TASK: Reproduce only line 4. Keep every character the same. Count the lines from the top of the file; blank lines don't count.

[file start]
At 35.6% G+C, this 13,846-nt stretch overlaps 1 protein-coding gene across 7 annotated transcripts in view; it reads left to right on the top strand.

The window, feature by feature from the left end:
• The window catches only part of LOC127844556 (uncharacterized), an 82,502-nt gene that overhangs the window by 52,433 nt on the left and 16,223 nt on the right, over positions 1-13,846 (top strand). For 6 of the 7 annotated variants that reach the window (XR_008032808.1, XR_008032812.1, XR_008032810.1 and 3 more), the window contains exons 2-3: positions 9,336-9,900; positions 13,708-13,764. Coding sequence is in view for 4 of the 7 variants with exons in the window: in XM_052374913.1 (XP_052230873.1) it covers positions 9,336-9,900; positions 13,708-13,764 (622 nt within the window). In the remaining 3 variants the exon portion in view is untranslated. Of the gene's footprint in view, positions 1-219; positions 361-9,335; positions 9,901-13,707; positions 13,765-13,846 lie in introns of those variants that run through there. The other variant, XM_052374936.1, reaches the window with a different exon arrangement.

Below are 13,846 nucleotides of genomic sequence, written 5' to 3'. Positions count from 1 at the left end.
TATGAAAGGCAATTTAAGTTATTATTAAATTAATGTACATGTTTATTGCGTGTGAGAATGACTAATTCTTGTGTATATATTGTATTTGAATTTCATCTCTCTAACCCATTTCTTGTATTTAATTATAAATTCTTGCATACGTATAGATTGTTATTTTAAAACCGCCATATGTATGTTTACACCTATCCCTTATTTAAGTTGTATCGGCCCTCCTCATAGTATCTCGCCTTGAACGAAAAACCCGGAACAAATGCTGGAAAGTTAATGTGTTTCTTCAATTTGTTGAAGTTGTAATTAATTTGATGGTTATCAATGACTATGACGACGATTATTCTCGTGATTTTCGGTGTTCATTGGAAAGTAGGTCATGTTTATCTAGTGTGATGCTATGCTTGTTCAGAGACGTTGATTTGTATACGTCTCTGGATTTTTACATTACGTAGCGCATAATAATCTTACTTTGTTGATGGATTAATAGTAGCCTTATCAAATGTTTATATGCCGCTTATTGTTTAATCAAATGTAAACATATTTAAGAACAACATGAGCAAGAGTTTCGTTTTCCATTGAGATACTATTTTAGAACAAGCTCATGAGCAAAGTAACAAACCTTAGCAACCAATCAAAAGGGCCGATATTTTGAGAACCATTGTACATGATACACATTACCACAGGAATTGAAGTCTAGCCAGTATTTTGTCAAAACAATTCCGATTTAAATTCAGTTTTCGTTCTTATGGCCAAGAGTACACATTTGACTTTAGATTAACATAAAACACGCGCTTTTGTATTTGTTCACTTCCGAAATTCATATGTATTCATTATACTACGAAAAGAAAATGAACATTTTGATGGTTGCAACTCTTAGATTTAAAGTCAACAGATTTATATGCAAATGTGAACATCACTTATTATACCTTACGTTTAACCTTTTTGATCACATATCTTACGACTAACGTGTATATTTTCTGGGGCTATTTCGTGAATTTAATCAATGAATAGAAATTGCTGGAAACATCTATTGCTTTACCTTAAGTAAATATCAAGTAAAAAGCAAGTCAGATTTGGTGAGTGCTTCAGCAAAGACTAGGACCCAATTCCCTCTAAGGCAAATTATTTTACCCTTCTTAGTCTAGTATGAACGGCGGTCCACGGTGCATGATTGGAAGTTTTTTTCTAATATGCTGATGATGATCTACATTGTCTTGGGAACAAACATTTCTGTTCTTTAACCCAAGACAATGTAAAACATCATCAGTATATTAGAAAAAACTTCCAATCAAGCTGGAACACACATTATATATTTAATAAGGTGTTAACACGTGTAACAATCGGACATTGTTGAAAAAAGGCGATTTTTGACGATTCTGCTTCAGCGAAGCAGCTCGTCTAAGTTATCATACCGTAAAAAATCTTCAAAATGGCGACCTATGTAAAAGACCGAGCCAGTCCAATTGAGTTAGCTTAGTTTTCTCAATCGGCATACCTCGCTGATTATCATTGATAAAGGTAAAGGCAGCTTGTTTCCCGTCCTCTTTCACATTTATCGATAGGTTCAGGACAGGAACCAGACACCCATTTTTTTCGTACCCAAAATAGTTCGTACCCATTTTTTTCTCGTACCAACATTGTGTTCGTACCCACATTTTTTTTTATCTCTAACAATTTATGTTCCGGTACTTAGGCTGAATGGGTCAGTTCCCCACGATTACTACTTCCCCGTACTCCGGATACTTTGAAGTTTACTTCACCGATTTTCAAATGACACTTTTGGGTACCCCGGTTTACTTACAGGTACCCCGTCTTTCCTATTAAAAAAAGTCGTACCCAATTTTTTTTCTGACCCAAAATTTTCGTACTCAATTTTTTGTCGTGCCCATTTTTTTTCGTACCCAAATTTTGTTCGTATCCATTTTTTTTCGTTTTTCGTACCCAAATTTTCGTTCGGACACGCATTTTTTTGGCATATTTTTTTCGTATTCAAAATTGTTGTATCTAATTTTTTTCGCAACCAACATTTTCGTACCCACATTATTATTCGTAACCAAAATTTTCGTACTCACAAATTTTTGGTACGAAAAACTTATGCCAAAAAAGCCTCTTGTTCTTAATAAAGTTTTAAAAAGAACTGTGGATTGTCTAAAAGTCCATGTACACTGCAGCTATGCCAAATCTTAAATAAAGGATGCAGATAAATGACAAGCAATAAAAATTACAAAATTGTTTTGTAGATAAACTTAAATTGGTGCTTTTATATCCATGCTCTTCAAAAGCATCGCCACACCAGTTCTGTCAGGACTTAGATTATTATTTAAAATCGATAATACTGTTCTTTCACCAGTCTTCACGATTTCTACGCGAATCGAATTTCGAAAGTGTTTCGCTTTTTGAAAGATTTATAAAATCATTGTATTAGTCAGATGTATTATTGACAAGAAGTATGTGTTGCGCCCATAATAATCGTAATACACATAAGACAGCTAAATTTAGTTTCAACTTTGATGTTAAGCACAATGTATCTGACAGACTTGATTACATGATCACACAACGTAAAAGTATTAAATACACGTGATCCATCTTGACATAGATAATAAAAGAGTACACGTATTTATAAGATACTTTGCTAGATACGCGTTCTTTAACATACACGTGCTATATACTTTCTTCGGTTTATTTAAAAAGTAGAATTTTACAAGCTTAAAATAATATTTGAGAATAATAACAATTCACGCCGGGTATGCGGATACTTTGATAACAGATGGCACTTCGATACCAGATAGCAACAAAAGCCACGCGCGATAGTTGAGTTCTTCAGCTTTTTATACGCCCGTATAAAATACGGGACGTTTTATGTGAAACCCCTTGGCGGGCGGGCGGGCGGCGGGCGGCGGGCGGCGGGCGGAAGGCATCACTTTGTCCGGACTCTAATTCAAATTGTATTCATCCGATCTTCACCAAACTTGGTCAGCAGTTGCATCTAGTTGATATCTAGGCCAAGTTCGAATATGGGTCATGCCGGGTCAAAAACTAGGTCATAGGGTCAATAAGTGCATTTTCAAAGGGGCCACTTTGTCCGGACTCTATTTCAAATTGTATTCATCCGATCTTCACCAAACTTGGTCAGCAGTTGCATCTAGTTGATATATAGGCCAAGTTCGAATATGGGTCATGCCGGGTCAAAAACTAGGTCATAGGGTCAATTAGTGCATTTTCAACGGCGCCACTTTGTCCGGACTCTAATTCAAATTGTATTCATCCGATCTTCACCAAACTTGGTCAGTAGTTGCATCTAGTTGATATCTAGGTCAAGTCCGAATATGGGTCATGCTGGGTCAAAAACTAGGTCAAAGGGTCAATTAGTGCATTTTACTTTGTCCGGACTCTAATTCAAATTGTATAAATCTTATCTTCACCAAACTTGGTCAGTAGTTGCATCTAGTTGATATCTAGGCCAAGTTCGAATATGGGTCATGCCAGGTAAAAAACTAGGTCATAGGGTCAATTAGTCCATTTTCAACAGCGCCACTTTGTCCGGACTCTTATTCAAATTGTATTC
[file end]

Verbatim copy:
Below are 13,846 nucleotides of genomic sequence, written 5' to 3'. Positions count from 1 at the left end.